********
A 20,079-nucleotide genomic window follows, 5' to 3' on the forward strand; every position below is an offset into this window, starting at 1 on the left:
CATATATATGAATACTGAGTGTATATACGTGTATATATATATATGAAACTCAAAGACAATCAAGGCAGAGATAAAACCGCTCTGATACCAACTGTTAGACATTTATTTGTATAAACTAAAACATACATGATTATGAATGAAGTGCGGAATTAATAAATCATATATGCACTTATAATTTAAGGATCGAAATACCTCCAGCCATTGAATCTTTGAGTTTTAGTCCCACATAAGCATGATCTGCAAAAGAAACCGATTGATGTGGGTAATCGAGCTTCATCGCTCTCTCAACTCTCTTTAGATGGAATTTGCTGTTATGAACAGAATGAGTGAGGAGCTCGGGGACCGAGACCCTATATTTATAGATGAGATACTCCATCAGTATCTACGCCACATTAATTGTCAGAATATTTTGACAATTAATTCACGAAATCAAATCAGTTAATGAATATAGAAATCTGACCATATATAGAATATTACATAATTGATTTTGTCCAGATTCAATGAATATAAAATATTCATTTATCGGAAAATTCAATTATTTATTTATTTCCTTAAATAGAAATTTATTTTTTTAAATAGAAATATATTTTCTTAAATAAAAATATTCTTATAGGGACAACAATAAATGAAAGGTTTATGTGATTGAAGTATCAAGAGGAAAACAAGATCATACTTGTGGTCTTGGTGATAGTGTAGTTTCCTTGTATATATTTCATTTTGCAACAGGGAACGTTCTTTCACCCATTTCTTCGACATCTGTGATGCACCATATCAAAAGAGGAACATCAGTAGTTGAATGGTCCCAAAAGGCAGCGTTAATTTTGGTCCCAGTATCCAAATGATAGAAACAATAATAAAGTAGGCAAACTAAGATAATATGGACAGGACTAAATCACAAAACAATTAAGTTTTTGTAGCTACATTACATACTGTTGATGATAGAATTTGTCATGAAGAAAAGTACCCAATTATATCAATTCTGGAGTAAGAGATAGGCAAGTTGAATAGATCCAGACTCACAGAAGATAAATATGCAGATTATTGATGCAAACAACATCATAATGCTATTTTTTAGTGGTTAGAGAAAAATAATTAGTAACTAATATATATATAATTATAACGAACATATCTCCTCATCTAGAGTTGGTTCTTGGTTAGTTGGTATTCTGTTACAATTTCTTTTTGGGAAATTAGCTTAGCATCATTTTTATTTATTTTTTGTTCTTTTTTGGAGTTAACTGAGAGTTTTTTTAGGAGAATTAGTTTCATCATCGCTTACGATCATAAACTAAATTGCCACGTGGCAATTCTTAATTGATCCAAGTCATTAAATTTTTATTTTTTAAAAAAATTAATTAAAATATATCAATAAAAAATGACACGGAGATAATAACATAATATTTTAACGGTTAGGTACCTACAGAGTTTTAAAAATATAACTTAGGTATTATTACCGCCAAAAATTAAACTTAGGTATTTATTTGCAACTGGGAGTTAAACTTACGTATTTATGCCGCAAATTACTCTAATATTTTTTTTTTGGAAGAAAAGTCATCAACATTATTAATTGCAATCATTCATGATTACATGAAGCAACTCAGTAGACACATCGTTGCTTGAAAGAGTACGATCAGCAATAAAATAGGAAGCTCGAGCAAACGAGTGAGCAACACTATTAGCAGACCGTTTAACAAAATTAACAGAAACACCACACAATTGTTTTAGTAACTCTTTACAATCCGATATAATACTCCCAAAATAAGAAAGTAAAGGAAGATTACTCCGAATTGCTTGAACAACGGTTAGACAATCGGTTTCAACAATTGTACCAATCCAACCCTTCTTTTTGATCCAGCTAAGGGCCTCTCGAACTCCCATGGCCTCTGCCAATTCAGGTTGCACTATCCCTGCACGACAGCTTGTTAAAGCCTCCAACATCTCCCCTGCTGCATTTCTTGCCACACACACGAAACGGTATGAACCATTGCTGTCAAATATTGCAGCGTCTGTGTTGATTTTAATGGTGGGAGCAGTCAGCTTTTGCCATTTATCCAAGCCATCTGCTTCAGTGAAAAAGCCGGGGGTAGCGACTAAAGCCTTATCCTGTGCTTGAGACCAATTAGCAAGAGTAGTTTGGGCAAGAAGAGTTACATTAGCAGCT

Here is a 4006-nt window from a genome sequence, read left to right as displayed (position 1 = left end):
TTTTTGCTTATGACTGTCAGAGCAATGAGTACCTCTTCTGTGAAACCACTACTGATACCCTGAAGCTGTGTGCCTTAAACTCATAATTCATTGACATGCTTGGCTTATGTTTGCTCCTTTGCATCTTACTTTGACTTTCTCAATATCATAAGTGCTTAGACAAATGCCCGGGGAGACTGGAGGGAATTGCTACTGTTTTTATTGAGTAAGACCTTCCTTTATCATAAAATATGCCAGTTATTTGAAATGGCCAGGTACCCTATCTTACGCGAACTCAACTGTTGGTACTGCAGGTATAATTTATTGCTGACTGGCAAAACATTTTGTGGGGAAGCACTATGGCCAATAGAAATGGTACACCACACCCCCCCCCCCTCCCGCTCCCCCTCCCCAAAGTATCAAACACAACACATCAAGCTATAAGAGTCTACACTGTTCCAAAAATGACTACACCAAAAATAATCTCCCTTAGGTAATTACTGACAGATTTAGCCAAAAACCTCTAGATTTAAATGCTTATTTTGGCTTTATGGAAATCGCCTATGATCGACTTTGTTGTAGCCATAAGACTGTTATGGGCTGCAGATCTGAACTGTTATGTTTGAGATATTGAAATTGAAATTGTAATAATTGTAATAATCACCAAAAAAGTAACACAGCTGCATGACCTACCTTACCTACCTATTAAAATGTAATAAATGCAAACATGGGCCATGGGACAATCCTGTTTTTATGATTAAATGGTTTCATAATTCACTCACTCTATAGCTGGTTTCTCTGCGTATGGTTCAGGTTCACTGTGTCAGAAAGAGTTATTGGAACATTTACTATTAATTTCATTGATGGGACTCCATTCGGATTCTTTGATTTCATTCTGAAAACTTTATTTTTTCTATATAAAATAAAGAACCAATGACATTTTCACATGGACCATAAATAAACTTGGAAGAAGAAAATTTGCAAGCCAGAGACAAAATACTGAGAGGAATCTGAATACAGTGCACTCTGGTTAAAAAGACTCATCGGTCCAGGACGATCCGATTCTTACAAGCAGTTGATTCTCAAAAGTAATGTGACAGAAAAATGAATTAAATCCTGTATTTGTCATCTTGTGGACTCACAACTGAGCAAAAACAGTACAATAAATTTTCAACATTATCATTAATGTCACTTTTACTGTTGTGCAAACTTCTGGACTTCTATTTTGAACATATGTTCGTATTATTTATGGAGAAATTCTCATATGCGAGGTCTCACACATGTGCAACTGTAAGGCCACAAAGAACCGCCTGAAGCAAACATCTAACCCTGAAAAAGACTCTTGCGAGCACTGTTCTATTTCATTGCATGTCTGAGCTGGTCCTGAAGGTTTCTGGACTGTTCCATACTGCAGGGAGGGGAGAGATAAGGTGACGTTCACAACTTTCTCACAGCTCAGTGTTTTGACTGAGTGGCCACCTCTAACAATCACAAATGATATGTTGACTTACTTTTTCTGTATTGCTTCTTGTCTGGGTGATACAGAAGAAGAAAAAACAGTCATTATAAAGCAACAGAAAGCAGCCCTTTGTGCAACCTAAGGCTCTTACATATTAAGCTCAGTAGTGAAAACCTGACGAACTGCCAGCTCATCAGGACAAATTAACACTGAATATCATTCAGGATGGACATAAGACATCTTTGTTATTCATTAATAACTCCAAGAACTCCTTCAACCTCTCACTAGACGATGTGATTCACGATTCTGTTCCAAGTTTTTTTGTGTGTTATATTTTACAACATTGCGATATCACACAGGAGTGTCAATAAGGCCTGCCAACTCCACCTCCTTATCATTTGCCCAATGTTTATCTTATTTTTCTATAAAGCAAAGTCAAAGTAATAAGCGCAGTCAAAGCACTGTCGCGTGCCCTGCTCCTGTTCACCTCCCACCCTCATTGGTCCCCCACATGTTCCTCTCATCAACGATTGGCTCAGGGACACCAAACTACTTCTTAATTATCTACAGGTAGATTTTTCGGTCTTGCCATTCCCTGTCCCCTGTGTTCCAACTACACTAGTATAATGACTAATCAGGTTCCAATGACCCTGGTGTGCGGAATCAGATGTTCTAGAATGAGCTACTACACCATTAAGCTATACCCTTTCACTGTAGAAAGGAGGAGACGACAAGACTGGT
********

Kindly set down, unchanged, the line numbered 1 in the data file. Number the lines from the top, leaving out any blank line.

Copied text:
A 20,079-nucleotide genomic window follows, 5' to 3' on the forward strand; every position below is an offset into this window, starting at 1 on the left: